THE SENSE OF IT ALL

I'm going to tell you a story about the all-round sensing of the blackbird, watching-out for cats in between bites of his worm, the hare listening out for dogs, and hedgehogs scenting on the wind.

Animals have two ways of using their senses, focused and panoramic. The senses which they can use panoramically are seeing, listening, and smelling.

Panoramic perception evolved because it was the most direct method of being receptive to and aware of sudden movements and changes in the immediate environment. Animals use this to guard against danger; it makes life safe.

Focused sensing evolved to do things. It involves something animals need or want.

Focusing and panoramic sensing are different ways of relating to the world, connecting with and being in the world. Both are fundamental and vital to life.

For animals, survival depends on coordinating their panorama mode with all their focused activities and also when dozing. This is a balance.

Humans neglect the panorama mode. Young children have it and some autists do, but our modern human culture is preoccupied with developing our focusing abilities. With our early education in focused sensing, drawing, reading, writing, and thinking, we actively, but inadvertently suppress our panoramic abilities, before they have even started to develop.

The Human Survival Strategy
Focusing gave us security in the material world. From fashioning the first flint stones to controlling fire, from farming to working with metals – focusing and concentrating worked so well, that now we even have solid brick walls, warning signs, and labels on food, and we slowly overcame any need of our panoramic senses.

Focusing our senses and our understanding (concentrating), became a human trait, a special talent. And when we found explanations and stories with Gods to believe in and focus on, the relationship between individuals, groups, and the whole universe became secure or at least negotiable. This was an enormous step away from our animal heritage.

And it felt so good to know who and why we were, that generations of children were reassured as we retold these stories. The stories and beliefs gave people and cultures their integrity, meaning and purpose.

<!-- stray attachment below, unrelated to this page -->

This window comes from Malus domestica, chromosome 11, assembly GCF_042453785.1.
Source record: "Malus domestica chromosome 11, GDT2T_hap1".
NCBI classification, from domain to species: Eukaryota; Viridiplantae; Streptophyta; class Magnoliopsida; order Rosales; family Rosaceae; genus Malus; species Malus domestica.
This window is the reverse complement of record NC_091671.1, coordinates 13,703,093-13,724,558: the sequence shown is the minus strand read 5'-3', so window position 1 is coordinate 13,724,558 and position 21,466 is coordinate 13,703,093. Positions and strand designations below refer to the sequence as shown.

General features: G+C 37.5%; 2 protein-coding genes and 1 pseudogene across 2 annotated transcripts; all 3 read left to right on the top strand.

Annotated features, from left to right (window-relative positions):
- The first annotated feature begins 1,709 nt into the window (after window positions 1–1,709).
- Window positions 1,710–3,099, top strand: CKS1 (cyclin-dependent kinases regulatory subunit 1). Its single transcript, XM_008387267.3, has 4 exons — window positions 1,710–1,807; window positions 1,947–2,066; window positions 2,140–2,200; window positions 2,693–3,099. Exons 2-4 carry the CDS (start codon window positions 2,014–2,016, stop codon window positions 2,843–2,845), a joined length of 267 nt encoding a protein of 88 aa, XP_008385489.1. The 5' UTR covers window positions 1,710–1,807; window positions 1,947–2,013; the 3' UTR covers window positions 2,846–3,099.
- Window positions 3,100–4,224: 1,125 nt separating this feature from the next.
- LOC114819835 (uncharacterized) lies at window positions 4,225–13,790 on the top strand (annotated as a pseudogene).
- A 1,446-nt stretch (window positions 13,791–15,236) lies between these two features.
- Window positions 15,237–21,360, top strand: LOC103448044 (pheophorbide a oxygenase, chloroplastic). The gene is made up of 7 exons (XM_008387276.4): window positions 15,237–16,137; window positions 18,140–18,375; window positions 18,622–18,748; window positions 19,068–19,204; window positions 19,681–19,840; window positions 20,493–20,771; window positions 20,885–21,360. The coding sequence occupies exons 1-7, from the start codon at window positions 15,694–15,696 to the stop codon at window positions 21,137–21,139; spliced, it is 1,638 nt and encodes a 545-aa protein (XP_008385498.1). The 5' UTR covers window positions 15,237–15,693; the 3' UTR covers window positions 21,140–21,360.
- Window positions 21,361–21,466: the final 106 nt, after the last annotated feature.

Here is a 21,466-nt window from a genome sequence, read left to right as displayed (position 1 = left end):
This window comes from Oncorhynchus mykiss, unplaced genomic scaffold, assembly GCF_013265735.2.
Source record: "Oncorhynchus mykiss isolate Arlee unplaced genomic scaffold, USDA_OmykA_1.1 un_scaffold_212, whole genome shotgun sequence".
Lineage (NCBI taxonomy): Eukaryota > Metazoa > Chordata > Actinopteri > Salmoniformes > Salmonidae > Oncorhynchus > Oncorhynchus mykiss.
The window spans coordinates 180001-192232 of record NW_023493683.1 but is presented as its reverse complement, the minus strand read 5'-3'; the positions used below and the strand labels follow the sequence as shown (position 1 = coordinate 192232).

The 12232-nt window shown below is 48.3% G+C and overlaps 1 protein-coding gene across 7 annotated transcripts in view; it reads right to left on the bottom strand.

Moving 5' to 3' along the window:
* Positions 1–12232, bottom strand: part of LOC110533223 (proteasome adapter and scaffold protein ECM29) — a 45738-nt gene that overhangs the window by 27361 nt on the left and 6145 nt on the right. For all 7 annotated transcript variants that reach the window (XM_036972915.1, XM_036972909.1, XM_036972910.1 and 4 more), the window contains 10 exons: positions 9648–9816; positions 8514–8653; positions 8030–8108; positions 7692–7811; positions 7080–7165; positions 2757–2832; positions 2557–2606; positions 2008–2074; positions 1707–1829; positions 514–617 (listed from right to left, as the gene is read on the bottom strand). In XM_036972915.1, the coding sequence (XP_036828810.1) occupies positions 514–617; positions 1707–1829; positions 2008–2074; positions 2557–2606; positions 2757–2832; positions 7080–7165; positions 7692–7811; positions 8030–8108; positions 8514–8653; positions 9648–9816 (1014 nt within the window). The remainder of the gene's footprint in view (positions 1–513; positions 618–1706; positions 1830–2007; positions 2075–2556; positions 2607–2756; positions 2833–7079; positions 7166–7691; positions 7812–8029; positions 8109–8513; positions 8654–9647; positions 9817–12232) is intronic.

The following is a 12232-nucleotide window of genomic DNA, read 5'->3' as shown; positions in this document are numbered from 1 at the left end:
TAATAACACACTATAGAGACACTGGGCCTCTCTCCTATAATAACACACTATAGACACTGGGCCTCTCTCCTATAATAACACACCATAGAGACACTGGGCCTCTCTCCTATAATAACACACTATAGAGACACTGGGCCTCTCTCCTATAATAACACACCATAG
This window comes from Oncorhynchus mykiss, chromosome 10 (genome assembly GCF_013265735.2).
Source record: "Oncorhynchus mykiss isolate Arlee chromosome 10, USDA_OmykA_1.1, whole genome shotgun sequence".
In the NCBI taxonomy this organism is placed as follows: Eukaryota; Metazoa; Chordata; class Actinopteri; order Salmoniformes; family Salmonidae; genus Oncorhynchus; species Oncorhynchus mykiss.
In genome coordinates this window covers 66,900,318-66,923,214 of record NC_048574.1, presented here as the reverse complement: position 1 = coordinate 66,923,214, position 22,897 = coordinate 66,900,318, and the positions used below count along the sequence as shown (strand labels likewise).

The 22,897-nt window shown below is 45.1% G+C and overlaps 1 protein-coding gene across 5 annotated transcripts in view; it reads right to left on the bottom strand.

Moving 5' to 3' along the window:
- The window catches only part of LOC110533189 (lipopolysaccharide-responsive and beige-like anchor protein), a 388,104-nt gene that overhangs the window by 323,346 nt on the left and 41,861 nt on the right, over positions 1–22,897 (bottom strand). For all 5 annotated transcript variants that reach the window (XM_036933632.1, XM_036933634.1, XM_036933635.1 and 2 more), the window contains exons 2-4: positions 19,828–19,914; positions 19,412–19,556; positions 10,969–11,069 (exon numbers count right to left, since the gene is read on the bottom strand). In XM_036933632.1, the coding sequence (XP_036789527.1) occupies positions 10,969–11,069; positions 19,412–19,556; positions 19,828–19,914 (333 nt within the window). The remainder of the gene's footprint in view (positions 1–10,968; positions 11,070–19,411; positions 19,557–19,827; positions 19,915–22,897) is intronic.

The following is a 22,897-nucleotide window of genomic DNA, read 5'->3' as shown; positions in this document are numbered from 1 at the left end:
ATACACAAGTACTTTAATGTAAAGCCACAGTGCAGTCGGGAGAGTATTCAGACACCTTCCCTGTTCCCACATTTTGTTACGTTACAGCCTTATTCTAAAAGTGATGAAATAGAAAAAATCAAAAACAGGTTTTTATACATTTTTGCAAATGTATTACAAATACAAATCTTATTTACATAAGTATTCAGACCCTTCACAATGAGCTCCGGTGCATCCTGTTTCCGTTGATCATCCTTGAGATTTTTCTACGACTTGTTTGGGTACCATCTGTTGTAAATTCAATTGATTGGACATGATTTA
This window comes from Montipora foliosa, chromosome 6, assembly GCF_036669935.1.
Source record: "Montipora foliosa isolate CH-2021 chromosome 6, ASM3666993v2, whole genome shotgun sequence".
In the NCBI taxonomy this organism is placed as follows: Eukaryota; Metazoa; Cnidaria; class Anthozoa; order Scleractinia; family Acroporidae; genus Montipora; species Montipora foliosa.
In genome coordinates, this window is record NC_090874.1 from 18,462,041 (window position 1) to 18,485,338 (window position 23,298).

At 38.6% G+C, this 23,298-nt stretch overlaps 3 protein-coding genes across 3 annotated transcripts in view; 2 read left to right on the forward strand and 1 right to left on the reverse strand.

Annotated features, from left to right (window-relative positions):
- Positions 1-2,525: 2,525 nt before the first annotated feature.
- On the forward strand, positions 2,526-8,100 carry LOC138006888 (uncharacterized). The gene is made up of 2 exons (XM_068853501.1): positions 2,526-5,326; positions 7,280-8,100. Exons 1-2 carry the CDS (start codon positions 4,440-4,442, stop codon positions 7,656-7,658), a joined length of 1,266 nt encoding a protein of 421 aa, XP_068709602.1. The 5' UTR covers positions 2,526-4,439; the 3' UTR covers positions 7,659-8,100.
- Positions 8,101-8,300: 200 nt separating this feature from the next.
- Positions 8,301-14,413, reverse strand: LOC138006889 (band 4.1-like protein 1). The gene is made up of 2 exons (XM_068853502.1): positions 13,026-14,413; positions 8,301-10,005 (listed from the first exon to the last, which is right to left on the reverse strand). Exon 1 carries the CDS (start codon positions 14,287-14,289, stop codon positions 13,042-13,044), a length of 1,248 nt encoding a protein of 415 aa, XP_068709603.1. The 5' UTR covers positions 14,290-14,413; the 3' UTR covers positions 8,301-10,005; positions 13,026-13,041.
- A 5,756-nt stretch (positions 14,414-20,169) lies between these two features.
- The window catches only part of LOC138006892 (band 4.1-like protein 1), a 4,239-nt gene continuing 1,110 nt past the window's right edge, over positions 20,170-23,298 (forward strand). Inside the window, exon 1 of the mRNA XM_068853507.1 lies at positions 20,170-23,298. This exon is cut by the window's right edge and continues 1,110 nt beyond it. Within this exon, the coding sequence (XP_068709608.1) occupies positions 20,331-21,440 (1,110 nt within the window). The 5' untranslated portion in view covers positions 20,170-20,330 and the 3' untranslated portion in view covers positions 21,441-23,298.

And it really didn't matter if we believed we were living on the back of the Great Turtle, or, that the stars were the children of the sun and the moon – because for our security, the only necessity was the confirmation of the tribe, other people who agreed on the same story.

But slowly, over the last few centuries, as we started questioning all our old truths; any trace of the original animal social sense of belonging has disappeared, and now we have lost the mutual confirmation of our social group.

The most precious fruits of our focused understandings are in danger. Our thoughts, beliefs and opinions are insecure in a way no humans in any previous culture have ever experienced, or even imagined.

And the development is exponential. Our modern emphasis on freedom of individual thought, will inevitably lead to ever more extreme and diverse ideas. And if the beliefs are true or not, is largely irrelevant for a feeling of psychological security in our abstract world, as long as there's a social group to confirm it. – Continued selective focusing will inevitably lead to more division and insecurity.

And at the same time – we are neglecting

the panorama perspective on life.

With the panorama way of sensing, animals feel directly connected and involved with everything they sense. It evolved over billions of years exactly for that reason: because it was the most direct, most reliable way of sensing all that's going on around you.